Swedish sculptor, born in Jönköping. Self-taught as an artist, in 1959 he left Sweden and his family to escape military service and settled in Paris where he lived for the rest of his life. There he discovered Nouveau Réalisme and Fluxus and he especially admired Picabia, who became a kind of mentor from beyond the grave. After a period of Neo-Dada objects, he began work with more conventional materials in 1978. The resulting sculpture is both darkly humorous and beautifully crafted, mixing styles, imagery, and materials. L'Art mol et raide (1985–6, Musée d'Art Contemporain, Lyon) includes forty-one skulls on low concrete bases, all with short iron bars sprouting from the top. Dispersed among them are bronze casts of animals. All the skulls appear to stare at a small square, perhaps some kind of parody of Minimal art. Dietman's sense of the body as a source for grim comedy extended to his own bulky frame, which he sometimes displayed nearly naked on his exhibition invitations. Anne Rochette described him as a ‘Rabelaisian artist, one of the rare sculptors to make work that is both consequential and funny’.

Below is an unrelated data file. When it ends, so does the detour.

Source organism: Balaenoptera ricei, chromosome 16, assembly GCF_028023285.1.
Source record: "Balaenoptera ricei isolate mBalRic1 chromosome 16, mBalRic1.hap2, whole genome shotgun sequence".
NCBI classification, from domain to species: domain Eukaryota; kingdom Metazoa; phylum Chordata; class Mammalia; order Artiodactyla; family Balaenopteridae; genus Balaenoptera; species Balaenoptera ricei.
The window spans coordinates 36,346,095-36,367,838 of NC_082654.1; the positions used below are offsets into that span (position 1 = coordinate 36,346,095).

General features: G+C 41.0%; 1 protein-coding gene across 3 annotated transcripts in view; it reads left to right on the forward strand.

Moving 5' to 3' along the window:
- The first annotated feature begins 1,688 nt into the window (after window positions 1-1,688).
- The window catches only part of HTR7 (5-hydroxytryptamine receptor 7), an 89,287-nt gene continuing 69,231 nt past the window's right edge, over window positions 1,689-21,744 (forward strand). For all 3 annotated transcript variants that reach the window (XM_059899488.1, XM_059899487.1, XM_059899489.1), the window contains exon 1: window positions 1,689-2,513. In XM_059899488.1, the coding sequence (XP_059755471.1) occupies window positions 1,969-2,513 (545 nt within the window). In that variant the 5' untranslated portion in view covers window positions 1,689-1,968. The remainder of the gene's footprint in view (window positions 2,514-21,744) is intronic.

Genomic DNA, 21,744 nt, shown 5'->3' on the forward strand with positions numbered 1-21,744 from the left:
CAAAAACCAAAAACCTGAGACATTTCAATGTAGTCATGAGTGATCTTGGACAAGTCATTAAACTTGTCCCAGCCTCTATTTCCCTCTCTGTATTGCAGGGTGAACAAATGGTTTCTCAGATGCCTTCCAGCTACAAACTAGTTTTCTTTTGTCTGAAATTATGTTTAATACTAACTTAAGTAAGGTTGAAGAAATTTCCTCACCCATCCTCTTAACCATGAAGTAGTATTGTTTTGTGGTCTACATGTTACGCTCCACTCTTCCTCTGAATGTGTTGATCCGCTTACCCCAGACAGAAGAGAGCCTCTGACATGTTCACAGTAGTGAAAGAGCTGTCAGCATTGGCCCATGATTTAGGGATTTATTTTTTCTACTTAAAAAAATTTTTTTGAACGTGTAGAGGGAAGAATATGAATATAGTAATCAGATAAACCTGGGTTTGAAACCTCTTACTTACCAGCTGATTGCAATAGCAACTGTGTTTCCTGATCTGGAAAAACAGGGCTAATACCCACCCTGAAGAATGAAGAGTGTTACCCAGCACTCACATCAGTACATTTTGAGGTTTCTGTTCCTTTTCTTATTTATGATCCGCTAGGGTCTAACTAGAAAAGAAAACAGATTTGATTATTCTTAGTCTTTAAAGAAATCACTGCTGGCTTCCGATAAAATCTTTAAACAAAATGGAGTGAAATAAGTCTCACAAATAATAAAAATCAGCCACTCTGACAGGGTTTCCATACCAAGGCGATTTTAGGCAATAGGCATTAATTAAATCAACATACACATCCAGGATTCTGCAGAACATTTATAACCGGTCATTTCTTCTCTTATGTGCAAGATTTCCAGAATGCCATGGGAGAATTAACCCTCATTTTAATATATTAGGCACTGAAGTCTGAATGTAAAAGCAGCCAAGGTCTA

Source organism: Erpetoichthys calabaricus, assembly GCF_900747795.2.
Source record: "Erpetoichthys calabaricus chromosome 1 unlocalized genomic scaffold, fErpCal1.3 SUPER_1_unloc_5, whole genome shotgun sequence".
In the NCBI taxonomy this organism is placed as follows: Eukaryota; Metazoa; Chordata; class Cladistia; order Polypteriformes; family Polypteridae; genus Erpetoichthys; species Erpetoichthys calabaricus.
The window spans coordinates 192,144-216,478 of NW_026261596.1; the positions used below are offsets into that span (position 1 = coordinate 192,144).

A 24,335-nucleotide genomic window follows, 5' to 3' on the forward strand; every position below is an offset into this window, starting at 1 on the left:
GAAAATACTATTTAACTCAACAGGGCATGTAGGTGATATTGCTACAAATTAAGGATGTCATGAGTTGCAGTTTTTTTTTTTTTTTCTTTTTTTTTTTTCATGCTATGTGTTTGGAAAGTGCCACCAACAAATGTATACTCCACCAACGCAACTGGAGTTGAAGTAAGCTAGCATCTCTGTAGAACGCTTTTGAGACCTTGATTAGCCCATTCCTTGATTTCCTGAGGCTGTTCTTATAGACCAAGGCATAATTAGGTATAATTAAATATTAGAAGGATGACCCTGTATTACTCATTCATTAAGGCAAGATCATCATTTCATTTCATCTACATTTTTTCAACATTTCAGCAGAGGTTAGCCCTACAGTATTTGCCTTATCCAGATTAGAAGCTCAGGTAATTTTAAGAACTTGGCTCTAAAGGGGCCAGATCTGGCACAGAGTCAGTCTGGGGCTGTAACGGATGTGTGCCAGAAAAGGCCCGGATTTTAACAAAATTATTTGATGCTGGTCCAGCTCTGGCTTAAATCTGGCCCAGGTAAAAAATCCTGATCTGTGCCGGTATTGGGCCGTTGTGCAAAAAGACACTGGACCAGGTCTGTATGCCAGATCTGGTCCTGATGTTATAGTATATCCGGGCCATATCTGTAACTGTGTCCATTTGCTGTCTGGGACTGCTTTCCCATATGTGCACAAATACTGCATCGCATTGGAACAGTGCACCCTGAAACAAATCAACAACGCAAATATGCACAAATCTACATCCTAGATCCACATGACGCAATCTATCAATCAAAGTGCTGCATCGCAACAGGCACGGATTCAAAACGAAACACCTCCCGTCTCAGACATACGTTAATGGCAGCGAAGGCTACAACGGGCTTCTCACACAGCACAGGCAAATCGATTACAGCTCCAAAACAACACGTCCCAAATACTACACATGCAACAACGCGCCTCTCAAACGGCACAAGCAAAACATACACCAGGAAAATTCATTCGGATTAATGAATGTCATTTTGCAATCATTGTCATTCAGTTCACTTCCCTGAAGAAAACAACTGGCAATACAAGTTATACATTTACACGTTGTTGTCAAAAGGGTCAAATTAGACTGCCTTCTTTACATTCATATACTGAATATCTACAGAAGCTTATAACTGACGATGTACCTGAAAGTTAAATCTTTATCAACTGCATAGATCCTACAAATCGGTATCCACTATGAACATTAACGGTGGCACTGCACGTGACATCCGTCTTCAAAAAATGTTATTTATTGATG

A. Rochette, ‘Comedic Mass’, Art in America (December 1994)